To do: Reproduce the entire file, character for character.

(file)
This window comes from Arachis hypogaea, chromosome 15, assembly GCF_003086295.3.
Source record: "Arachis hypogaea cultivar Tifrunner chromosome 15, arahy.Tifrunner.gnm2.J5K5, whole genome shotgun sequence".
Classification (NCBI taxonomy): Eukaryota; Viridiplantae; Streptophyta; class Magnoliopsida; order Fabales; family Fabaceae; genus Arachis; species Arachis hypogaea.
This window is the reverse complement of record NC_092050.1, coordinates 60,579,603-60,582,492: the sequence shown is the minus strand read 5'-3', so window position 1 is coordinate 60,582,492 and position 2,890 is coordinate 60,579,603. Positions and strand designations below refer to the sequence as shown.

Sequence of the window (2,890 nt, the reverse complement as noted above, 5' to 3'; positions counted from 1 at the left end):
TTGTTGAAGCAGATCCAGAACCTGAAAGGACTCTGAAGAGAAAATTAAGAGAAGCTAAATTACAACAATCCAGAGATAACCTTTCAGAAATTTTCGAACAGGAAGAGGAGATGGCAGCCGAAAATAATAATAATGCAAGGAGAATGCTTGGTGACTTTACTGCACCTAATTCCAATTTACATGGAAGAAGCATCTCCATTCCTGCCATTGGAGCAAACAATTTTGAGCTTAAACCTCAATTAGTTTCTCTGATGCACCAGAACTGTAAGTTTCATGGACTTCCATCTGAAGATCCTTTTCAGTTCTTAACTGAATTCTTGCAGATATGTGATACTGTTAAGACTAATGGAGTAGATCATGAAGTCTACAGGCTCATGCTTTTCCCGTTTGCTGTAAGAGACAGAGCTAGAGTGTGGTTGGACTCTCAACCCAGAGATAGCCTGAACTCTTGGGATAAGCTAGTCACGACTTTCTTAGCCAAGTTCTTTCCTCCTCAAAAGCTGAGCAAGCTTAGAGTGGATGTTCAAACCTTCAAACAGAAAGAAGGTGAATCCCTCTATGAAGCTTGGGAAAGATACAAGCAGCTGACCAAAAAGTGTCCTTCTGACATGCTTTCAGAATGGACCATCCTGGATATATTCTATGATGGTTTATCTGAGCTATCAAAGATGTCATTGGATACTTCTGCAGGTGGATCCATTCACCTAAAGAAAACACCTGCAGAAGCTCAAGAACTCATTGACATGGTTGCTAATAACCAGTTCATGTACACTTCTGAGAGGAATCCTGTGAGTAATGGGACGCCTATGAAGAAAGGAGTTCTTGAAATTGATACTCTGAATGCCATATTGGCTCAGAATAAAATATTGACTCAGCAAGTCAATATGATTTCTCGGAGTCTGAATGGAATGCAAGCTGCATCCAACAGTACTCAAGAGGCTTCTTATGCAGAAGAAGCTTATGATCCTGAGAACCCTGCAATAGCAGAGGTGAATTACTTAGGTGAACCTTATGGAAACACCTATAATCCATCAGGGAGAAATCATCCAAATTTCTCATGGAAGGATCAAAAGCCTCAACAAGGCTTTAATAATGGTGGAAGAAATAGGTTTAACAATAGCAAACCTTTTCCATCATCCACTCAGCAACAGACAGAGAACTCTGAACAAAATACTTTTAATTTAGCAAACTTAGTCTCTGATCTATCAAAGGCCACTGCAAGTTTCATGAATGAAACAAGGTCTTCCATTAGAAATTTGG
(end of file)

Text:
This window comes from Arachis hypogaea, chromosome 15, assembly GCF_003086295.3.
Source record: "Arachis hypogaea cultivar Tifrunner chromosome 15, arahy.Tifrunner.gnm2.J5K5, whole genome shotgun sequence".
Classification (NCBI taxonomy): Eukaryota; Viridiplantae; Streptophyta; class Magnoliopsida; order Fabales; family Fabaceae; genus Arachis; species Arachis hypogaea.
This window is the reverse complement of record NC_092050.1, coordinates 60,579,603-60,582,492: the sequence shown is the minus strand read 5'-3', so window position 1 is coordinate 60,582,492 and position 2,890 is coordinate 60,579,603. Positions and strand designations below refer to the sequence as shown.

Sequence of the window (2,890 nt, the reverse complement as noted above, 5' to 3'; positions counted from 1 at the left end):
TTGTTGAAGCAGATCCAGAACCTGAAAGGACTCTGAAGAGAAAATTAAGAGAAGCTAAATTACAACAATCCAGAGATAACCTTTCAGAAATTTTCGAACAGGAAGAGGAGATGGCAGCCGAAAATAATAATAATGCAAGGAGAATGCTTGGTGACTTTACTGCACCTAATTCCAATTTACATGGAAGAAGCATCTCCATTCCTGCCATTGGAGCAAACAATTTTGAGCTTAAACCTCAATTAGTTTCTCTGATGCACCAGAACTGTAAGTTTCATGGACTTCCATCTGAAGATCCTTTTCAGTTCTTAACTGAATTCTTGCAGATATGTGATACTGTTAAGACTAATGGAGTAGATCATGAAGTCTACAGGCTCATGCTTTTCCCGTTTGCTGTAAGAGACAGAGCTAGAGTGTGGTTGGACTCTCAACCCAGAGATAGCCTGAACTCTTGGGATAAGCTAGTCACGACTTTCTTAGCCAAGTTCTTTCCTCCTCAAAAGCTGAGCAAGCTTAGAGTGGATGTTCAAACCTTCAAACAGAAAGAAGGTGAATCCCTCTATGAAGCTTGGGAAAGATACAAGCAGCTGACCAAAAAGTGTCCTTCTGACATGCTTTCAGAATGGACCATCCTGGATATATTCTATGATGGTTTATCTGAGCTATCAAAGATGTCATTGGATACTTCTGCAGGTGGATCCATTCACCTAAAGAAAACACCTGCAGAAGCTCAAGAACTCATTGACATGGTTGCTAATAACCAGTTCATGTACACTTCTGAGAGGAATCCTGTGAGTAATGGGACGCCTATGAAGAAAGGAGTTCTTGAAATTGATACTCTGAATGCCATATTGGCTCAGAATAAAATATTGACTCAGCAAGTCAATATGATTTCTCGGAGTCTGAATGGAATGCAAGCTGCATCCAACAGTACTCAAGAGGCTTCTTATGCAGAAGAAGCTTATGATCCTGAGAACCCTGCAATAGCAGAGGTGAATTACTTAGGTGAACCTTATGGAAACACCTATAATCCATCAGGGAGAAATCATCCAAATTTCTCATGGAAGGATCAAAAGCCTCAACAAGGCTTTAATAATGGTGGAAGAAATAGGTTTAACAATAGCAAACCTTTTCCATCATCCACTCAGCAACAGACAGAGAACTCTGAACAAAATACTTTTAATTTAGCAAACTTAGTCTCTGATCTATCAAAGGCCACTGCAAGTTTCATGAATGAAACAAGGTCTTCCATTAGAAATTTGG